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Bug of the Week is written by "The Bug Guy," Michael J. Raupp, Professor of Entomology at the University of Maryland.

Spring’s first mosquitoes and what we might expect this year with Zika Virus and the Yellow Fever Mosquito, Aedes aegypti


This yellow fever mosquito can drink three times her body weight in blood in less than 3 minutes. That’s like me drinking a four hundred and fifty pound milkshake. Yikes!


Over the past two weeks as temperatures finally rebounded into the seventies in the Washington region, we began to see an uptick in insect activity outdoors. Last week we invited pest-slaying parasitic wasps in for an evening snack of honey. This week we turn our attention to mosquitoes. On a warm day last weekend while cycling on the spectacular C&O canal, I stopped for a short water break and was instantly mobbed by a band of robust mosquitoes. These dark bodied vampires were likely Anopheles quadrimaculatus, a fresh water breeder commonly found throughout the eastern United States. Adults overwinter in protected locations such as human-made structures and tree holes and actively seek blood meals with the return of warm weather in spring.  


Catching the scent of fresh human prey, hungry Anopheles mosquitoes swarm the hand of this foolish person.

About this time last spring we met two other mosquitoes found in the Washington region, the pale marsh mosquito, Ochlorotatus dorsalis, and the yellow fever mosquito, Aedes aegypti. Aedes aegypti gained notoriety last year for its role in transmitting a nasty arbovirus called Zika.  For most people Zika virus is not a serious health risk. Only about 20% of those infected will show symptoms and for those that do fall ill symptoms are usually mild and include fever, rash, joint pain, red eyes, muscle pain, and headache. These symptoms usually pass in a few days to a week. However, for pregnant women, Zika poses serious health risks to unborn children. Infection with Zika during pregnancy has been linked to severe developmental disorders of the fetus including a condition known as microcephaly (micro = small, cephaly = head). These babies with abnormally small heads sometimes suffer potentially severe problems including seizures, developmental delays, impaired balance, hearing and vision, and reduced intellectual capacity. A recent study of pregnant women infected with Zika in Rio de Janeiro found adverse outcomes in 46% of offspring, several of which were born with microcephaly. These abnormalities were found irrespective of which trimester the Zika infection occurred. Microcephaly appears not to be the only disease linked to Zika virus. Evidence from French Polynesia and other locations link the autoimmune disease of the nervous system called Guillain–Barré syndrome to Zika.

Where did Zika come from and where is it now? Zika virus was first discovered in the Zika forest of Uganda in 1947.  It spread across Africa to Asia and the first human outbreak occurred in Micronesia in 2007. It hopscotched across several islands in Oceana in 2014 and then jumped to several Pacific islands before arriving in South and Central America in 2015. As of March 2017 the Centers for Disease Control (CDC) listed travel advisories and Zika risks for more than 100 nations worldwide.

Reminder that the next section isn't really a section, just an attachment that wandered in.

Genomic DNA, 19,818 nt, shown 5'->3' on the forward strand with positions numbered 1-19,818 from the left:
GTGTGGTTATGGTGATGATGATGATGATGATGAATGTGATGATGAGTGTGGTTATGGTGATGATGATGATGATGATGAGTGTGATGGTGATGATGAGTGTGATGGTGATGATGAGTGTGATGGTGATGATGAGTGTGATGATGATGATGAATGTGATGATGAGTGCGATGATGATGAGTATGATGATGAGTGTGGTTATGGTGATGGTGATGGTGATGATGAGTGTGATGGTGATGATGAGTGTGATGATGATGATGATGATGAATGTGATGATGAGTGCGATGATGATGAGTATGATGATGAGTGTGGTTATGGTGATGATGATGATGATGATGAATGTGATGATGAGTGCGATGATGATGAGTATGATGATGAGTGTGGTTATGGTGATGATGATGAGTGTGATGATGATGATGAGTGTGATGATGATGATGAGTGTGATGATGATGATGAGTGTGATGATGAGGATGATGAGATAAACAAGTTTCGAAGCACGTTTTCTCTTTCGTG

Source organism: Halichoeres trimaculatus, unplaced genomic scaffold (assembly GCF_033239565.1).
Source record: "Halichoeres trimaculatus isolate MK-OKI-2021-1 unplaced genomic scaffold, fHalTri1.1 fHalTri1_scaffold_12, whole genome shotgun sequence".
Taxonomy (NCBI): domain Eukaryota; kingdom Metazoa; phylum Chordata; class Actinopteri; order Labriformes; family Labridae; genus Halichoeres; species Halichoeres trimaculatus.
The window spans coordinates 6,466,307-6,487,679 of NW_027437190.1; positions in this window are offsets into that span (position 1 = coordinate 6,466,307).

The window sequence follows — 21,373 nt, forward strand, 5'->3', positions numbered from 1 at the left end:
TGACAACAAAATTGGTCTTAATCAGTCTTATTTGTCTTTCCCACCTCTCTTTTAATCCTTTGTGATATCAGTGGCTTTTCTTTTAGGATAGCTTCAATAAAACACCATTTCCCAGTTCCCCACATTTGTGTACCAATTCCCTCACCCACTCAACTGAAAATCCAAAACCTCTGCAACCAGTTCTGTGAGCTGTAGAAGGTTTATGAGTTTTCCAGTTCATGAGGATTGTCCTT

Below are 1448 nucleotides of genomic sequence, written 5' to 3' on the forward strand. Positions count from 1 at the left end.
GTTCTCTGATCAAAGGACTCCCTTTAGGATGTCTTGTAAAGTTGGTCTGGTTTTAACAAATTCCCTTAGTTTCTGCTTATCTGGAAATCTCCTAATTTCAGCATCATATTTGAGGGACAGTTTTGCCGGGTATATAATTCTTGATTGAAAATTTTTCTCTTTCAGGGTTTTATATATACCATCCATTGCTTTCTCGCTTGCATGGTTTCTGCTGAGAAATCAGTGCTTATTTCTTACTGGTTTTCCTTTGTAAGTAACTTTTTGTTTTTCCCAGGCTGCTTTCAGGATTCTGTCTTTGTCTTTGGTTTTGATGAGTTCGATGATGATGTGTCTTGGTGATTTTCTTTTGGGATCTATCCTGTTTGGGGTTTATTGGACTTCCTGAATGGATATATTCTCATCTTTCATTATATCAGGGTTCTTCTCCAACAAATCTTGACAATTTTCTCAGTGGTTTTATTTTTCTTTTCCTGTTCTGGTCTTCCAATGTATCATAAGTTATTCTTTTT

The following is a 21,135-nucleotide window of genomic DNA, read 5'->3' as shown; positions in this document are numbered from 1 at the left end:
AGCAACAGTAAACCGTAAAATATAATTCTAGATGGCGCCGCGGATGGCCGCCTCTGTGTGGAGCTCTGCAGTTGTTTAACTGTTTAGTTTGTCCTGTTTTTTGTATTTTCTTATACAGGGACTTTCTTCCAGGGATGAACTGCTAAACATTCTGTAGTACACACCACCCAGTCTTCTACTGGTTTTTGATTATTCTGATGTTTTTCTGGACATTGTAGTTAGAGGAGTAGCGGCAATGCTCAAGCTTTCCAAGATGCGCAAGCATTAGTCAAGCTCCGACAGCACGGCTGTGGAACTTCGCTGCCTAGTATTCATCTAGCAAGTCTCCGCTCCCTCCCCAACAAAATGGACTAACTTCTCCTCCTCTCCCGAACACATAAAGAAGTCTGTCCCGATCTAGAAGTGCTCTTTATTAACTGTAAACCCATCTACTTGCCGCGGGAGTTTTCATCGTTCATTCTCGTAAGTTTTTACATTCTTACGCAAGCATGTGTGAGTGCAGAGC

Here in the United States 2016 was a breakout year for Zika as the virus made landfall in several states and was reacquainted with its old friend the yellow fever mosquito. Some recent accounts placed the yellow fever mosquito primarily in southern states lining the Gulf of Mexico and the Caribbean. However, historical chronicles as early as the 1700s report many northern cities in the US plagued by yellow fever mosquitoes and diseases they carried. In 1793 Philadelphia was struck with an outbreak of yellow fever that killed some 5,000 people. Baltimore experienced yellow fever in 1794 and in nearby Norfolk and Portsmouth more than 3,000 died in the yellow fever epidemic of 1855. A recent study found a population of yellow fever mosquitoes that successfully overwinters in the Capital Hill neighborhood of Washington, DC. We met a similar population of Culex mosquitoes living underground in New York City a few weeks ago. These remarkable scalawags have made a hibernal home in the relative warmth of yet unknown subterranean redoubts somewhere beneath the city. During summertime and early autumn when scientists conducted their studies, larvae of yellow fever mosquitoes were collected from water-containing vessels including a birdbath, fountain, trash can, plant saucer and from a storm water basin. These clever human-loving species spend winter snug underground and bubble up in the summer to breed in the warmth of the Washington summer and dine on humans in the heart of DC.

According to the CDC, between January 2105 and March of 2017 some 5,158 cases of Zika have been reported in the US. The great majority of these involve travelers to foreign lands who acquired the virus elsewhere and returned with it to the US. Unfortunately, but not surprisingly, by the end of July 2016 indigenous populations of yellow fever mosquitoes near Miami completed local transmission of the virus from mosquito to person. By the end of the year, more than 216 cases of local mosquito-borne transmission of Zika occurred in the Sunshine state. In November of 2016, Texas became the second US state where Zika was presumed to be transmitted locally. Here in the District-Maryland-Virginia region, according to the CDC between January of 2015 and March of 2017, 34 cases of Zika were found in DC, 114 occurred in Virginia, and 134 were reported in Maryland. To date none of these cases are believed to have involved local transmission. According to the Maryland Department of Health and Mental Hygiene in 2017, 6 cases of Zika have already been discovered.